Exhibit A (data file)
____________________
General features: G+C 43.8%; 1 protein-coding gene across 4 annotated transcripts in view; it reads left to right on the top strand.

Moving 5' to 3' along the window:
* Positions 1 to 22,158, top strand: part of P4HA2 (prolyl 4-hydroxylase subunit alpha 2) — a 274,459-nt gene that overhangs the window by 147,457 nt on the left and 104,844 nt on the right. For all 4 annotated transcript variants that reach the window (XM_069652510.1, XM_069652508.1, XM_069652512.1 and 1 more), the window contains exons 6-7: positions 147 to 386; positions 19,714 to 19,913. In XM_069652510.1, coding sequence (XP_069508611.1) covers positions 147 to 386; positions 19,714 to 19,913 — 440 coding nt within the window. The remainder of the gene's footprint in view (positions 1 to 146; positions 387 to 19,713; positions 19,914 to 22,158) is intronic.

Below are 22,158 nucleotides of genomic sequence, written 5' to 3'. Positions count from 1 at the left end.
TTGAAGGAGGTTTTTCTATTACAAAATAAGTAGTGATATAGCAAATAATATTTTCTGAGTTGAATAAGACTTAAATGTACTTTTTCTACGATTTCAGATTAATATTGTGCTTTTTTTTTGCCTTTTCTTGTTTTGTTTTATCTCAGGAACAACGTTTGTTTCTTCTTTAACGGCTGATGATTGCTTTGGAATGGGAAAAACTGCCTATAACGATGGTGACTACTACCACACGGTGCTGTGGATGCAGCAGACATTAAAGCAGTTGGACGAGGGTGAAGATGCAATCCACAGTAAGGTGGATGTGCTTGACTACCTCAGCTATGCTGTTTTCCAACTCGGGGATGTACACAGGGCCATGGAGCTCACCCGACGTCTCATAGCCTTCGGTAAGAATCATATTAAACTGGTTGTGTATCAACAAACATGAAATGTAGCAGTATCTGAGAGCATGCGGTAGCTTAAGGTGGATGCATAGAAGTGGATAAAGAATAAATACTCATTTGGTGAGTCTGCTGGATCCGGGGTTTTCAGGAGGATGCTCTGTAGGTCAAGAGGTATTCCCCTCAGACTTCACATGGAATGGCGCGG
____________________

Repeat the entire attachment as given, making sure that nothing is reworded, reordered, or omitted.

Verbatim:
General features: G+C 43.8%; 1 protein-coding gene across 4 annotated transcripts in view; it reads left to right on the top strand.

Moving 5' to 3' along the window:
* Positions 1 to 22,158, top strand: part of P4HA2 (prolyl 4-hydroxylase subunit alpha 2) — a 274,459-nt gene that overhangs the window by 147,457 nt on the left and 104,844 nt on the right. For all 4 annotated transcript variants that reach the window (XM_069652510.1, XM_069652508.1, XM_069652512.1 and 1 more), the window contains exons 6-7: positions 147 to 386; positions 19,714 to 19,913. In XM_069652510.1, coding sequence (XP_069508611.1) covers positions 147 to 386; positions 19,714 to 19,913 — 440 coding nt within the window. The remainder of the gene's footprint in view (positions 1 to 146; positions 387 to 19,713; positions 19,914 to 22,158) is intronic.

Below are 22,158 nucleotides of genomic sequence, written 5' to 3'. Positions count from 1 at the left end.
TTGAAGGAGGTTTTTCTATTACAAAATAAGTAGTGATATAGCAAATAATATTTTCTGAGTTGAATAAGACTTAAATGTACTTTTTCTACGATTTCAGATTAATATTGTGCTTTTTTTTTGCCTTTTCTTGTTTTGTTTTATCTCAGGAACAACGTTTGTTTCTTCTTTAACGGCTGATGATTGCTTTGGAATGGGAAAAACTGCCTATAACGATGGTGACTACTACCACACGGTGCTGTGGATGCAGCAGACATTAAAGCAGTTGGACGAGGGTGAAGATGCAATCCACAGTAAGGTGGATGTGCTTGACTACCTCAGCTATGCTGTTTTCCAACTCGGGGATGTACACAGGGCCATGGAGCTCACCCGACGTCTCATAGCCTTCGGTAAGAATCATATTAAACTGGTTGTGTATCAACAAACATGAAATGTAGCAGTATCTGAGAGCATGCGGTAGCTTAAGGTGGATGCATAGAAGTGGATAAAGAATAAATACTCATTTGGTGAGTCTGCTGGATCCGGGGTTTTCAGGAGGATGCTCTGTAGGTCAAGAGGTATTCCCCTCAGACTTCACATGGAATGGCGCGG